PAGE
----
The Girl on the TrainThe Girl on the Train by Paula Hawkins
My rating: 4 of 5 stars

Seemingly ordinary yet terribly broken characters crash their lives into one another, telling lies and believing whatever seems most convenient, until tragedy befalls each one. Not a perfect book, but a quick and suspenseful read.

For the Love: Fighting for Grace in a World of Impossible StandardsFor the Love: Fighting for Grace in a World of Impossible Standards by Jen Hatmaker
My rating: 3 of 5 stars

This book of essays made me laugh and cry and think and feel. As a 40-something pastor’s wife/writer with kids at home, Jen and I share so much in common that occasionally I wanted to beat the book on my head and ask, “Why didn’t I write this?” But she is much, much funnier than I am, and I will read whatever she writes. I preferred Seven, but I’m sure I will return to the essays in this book from time to time.

Three Times Lucky (Tupelo Landing, #1)Three Times Lucky by Sheila Turnage
My rating: 5 of 5 stars

Another great read-aloud to share with my Tween – original characters, entrancing writing, fast-paced and engaging story. I would guess the only reason this Newbery Honor Award book didn’t win the Newbery itself is because of tough competition in 2013 (winner: The One and Only Ivan, also a delight).

A Northern LightA Northern Light by Jennifer Donnelly
My rating: 3 of 5 stars

A coming of age story set in 1906 Adirondacks, this book gives a fascinating view into another time and place, centered on Mattie, a poor, smart farm girl raising her siblings after her mother’s death from cancer. She longs for a life of the mind while struggling against the harsh physical realities of her days. Mattie’s life juxtaposes Grace’s unfortunate and untimely death, one who can change her fate and the other eternally trapped. Not a perfect book, as the jumping back and forth in time make it confusing at times, especially for a YA book.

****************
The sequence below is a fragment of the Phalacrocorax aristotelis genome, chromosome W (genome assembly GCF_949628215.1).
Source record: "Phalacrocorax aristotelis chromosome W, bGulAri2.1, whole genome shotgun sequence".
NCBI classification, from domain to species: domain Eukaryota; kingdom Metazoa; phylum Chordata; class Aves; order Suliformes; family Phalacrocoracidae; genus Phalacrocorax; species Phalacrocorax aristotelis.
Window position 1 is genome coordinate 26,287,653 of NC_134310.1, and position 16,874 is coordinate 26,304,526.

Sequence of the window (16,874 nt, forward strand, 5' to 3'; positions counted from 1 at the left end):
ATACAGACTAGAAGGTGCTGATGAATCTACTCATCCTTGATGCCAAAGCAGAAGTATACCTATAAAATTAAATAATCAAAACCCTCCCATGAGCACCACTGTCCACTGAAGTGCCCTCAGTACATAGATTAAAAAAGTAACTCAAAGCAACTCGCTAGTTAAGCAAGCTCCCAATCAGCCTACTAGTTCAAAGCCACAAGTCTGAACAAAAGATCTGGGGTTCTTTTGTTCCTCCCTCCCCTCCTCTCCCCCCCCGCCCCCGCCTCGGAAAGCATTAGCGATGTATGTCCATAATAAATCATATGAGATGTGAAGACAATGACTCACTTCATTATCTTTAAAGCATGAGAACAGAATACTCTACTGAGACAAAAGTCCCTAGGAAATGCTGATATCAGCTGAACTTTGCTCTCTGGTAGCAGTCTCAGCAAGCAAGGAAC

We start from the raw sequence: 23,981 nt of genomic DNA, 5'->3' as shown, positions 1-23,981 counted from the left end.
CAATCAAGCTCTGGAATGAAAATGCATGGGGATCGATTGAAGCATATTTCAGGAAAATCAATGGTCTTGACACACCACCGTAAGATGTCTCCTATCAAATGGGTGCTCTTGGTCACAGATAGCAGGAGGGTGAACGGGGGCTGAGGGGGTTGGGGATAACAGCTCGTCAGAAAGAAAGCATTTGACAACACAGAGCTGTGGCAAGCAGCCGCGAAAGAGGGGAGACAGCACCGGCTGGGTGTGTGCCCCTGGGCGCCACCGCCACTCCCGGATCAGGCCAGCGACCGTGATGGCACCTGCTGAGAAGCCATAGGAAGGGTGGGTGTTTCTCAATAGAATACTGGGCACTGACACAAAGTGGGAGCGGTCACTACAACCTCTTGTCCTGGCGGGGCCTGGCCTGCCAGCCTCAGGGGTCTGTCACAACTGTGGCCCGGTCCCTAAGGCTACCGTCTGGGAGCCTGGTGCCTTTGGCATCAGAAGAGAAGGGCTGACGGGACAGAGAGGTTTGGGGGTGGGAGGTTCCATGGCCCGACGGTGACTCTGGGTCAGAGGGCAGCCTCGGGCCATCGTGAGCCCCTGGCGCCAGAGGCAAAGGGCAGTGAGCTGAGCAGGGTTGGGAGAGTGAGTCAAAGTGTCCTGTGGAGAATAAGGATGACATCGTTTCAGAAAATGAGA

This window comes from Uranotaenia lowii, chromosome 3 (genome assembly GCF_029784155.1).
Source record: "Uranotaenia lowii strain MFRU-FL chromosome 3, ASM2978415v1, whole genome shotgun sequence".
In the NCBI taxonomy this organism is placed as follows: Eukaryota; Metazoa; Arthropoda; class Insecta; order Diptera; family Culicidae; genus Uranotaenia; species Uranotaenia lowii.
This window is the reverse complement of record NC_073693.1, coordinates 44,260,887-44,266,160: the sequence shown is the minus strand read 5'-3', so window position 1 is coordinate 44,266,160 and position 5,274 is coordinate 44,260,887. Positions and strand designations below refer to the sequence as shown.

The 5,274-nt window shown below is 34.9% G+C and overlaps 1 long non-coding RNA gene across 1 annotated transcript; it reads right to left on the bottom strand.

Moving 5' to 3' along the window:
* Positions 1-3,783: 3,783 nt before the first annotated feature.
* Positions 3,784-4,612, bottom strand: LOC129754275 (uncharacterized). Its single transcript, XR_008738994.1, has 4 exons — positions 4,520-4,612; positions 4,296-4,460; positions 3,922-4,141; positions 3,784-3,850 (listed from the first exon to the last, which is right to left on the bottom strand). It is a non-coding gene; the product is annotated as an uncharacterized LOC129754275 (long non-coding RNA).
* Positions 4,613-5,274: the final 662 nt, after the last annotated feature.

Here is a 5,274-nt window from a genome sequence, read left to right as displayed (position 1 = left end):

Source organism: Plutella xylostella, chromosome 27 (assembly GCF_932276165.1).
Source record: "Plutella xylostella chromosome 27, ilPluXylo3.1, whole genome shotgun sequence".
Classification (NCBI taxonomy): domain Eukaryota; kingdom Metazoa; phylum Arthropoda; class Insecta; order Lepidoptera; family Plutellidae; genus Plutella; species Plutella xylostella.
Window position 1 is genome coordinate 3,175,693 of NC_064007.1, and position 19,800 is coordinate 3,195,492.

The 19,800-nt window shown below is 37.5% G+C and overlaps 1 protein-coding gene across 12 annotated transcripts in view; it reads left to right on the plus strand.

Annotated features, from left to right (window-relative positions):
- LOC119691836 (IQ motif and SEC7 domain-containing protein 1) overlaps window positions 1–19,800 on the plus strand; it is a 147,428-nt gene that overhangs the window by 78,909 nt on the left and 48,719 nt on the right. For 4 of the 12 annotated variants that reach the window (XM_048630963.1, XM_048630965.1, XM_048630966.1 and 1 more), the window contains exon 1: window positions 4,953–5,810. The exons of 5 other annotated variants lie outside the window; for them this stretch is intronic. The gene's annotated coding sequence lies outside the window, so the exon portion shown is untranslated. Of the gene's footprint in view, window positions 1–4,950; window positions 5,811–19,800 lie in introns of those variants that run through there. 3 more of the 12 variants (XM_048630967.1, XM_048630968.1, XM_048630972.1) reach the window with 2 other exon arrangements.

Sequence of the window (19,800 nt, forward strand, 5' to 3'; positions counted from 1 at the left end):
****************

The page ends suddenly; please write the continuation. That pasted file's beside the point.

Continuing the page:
A Year of Living Prayerfully: How a Curious Traveler Met the Pope, Walked on Coals, Danced with Rabbis, and Revived His Prayer LifeA Year of Living Prayerfully: How a Curious Traveler Met the Pope, Walked on Coals, Danced with Rabbis, and Revived His Prayer Life by Jared Brock
My rating: 2 of 5 stars

This book is fairly well-written, entertaining, thoughtful and funny in turns, and a complete mess. I have marked sections I want to remember and wish I could excise whole chapters. Brock is smart, energetic, and wants to change the world in Jesus’ name. To do so, he knows he needs to learn how to pray. But some of the stops along his journey seem intended to shock more than educate – Westboro Baptist, really? Benny Hinn? Even Tony Robbins (and coal walking)? He knew before he went in that those folks were not going to teach him what he wanted to learn about how to sincerely pray in Jesus’ name. He did learn a few things about prayer throughout the year, and he  gleaned truth to share, I just wish the book had been more carefully orchestrated and edited so as not to poke fun at those who have enough trouble already and to be more genuinely helpful without the distractions.

I Could Pee on This And Other Poems by CatsI Could Pee on This And Other Poems by Cats by Francesco Marciuliano
My rating: 2 of 5 stars

Recommended by cat-loving friends with kids, we bought this for our cat-loving Tween. He giggled throughout, and the giggles themselves were worth the purchase price.